So I said, 'well Eddie, you're doing too much. You're scouting for John, trying to find players for John then you're trying to filter players into the system at 13, 14'. I said, 'your brief's too wide, I think we need to be more specific. You do the seniors and we'll bring someone in who does the youth. Someone responsible for developing and scouting, a system finding the best kids'. So I won the day and we brought in a guy that used to work for the gas board, a guy named Len Hurford who had been a part time scout for us. We worked with Len for two or three years but Len didn't enjoy it, he had a lot of ideas and wasn't getting a lot of support from above.
Then they changed the Tuesday and Thursday nights and called it the Centre of Excellence as you could open an FA Centre of Excellence if you had certain criteria, certain coaches. You didn't get any funding, but what they were trying to do is raise standards throughout the game. That's when they gave me the title of Director of the Centre of Excellence, as everyone had to have one. So I then started getting all hands on and to develop the role.
After Len Hurford we had a little interim period where we were not doing particularly well, a barren time. That was in the mid 80s, after Incey and [Stuart] Slater. There were probably four or five years when the youth system recruitment side wasn’t very good, we were still being dragged into the modern era. So we appointed Jimmy Hampson. Harry [Redknapp] had come in and said, 'your youth system is a shambles, you haven't produced anyone for five years and you should do, because there's players out there and it's just because you haven't got people out there doing the job'.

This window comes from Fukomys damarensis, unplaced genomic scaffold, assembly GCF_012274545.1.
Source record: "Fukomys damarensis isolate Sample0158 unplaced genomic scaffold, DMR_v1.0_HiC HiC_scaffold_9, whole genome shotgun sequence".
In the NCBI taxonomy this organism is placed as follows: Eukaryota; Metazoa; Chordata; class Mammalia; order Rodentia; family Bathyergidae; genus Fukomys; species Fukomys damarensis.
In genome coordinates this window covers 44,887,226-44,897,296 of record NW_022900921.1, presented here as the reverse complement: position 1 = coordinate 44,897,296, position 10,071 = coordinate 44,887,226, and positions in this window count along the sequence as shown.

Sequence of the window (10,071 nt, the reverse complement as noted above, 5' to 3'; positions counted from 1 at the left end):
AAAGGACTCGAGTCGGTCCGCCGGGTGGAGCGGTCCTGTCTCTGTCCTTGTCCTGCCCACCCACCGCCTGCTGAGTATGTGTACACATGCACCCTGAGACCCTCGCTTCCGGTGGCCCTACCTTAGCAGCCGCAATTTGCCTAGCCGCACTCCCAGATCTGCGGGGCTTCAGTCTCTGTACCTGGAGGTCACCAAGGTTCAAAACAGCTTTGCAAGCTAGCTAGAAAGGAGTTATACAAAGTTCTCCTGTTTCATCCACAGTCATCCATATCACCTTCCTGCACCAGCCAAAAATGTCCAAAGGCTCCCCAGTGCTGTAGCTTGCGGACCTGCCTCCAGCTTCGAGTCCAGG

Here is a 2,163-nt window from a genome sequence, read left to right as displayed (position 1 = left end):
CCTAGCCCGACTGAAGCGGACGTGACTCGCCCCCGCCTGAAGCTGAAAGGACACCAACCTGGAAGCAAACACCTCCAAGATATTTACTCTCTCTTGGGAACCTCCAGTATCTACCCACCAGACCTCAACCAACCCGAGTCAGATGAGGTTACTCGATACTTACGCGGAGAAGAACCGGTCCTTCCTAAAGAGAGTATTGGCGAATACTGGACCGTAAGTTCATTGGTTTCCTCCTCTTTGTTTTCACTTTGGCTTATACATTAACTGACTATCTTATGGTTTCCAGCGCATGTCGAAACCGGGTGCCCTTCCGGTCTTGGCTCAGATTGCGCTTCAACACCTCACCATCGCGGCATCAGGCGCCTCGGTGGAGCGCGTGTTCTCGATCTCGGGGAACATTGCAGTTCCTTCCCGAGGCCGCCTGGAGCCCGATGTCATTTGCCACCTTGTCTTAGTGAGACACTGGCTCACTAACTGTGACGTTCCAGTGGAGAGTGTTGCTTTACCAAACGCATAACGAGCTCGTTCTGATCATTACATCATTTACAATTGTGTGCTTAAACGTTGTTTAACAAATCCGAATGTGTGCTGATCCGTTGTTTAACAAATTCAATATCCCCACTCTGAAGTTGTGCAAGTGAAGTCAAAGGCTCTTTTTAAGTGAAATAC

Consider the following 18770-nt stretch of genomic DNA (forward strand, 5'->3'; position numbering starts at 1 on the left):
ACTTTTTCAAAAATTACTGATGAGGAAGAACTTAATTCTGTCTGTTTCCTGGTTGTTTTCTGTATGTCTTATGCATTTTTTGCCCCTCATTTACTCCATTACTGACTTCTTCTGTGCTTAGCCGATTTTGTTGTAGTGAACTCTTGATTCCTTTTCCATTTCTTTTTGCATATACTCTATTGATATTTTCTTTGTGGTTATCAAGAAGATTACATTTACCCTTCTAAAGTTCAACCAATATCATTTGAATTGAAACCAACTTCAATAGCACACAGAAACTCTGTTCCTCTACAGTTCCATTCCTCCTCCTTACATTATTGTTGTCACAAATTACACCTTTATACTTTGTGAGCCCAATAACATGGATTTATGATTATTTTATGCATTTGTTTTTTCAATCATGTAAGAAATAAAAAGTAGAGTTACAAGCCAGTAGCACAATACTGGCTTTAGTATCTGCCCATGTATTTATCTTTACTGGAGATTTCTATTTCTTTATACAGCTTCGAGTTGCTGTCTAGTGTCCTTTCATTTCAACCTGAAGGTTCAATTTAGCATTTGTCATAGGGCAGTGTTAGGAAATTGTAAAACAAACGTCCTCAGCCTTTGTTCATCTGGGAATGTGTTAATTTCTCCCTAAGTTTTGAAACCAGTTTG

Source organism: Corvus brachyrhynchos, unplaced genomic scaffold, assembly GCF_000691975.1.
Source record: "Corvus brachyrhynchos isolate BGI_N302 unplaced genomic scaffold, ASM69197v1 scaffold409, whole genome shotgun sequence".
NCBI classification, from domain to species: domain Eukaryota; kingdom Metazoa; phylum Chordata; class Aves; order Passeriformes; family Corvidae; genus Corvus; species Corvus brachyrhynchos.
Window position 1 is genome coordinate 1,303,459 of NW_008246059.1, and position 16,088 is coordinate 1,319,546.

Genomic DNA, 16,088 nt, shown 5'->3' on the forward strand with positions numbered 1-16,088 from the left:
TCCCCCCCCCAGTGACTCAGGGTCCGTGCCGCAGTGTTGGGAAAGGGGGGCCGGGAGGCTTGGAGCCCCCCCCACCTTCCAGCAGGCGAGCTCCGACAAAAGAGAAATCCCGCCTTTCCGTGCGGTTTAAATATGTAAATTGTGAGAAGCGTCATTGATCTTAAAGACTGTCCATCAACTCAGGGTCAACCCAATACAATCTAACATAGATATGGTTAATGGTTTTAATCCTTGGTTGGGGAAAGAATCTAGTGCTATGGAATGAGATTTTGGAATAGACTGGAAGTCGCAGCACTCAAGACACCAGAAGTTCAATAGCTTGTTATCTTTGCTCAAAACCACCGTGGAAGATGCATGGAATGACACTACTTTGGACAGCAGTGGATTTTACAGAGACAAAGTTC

So Jimmy came in with a brief: be more aggressive, get scouts in, get out amongst the local kids and let's get our fair share. Myself and Jimmy have been working together ever since and I think we've made a decent job of it since that point. We're still working basically to the same format.
KUMB: So you would credit Harry for that?
TC: I think we were aware of it but Harry helped to kick the decision makers to say 'come on, we've got to improve our budget, we need someone full time'. Not give him 15 grand a year, a couple of tickets and he's alright or whatever the going rate was at the time. You've got to give them a decent wage, a decent budget and let them go and get some scouts - and I think Harry pushed that. Because Harry said it - and said it quite publically - the Board went, 'oh well, go ahead and do it then', as they'd got dragged into it.
So Harry was the catalyst behind it I think, but we were aware of it. The wheels were in motion but obviously I wasn't a decision maker and I could only say my little bit. I think the single factor in our favour was that we got more aggressive, we weren't afraid to upset people. In the past with Wally St Pier and Ron Greenwood you did it properly, nice and polite and if they're in there first you just walk away...
KUMB: Which brings to mind the Bobby Ferguson/Gordon Banks story...
TC: Exactly. Ron wouldn't want to upset anybody. So we said don't worry about upsetting anybody, they've been upsetting us for years! You know; as long as you're not running old ladies over, don't worry about it! So we started to get a little bit more aggressive in that department - and we started to get our fair share of players.
* Tickets for Tony Carr's testimonial are available now from the West Ham United box office or by contacting the club during office hours on 0871 222 2700.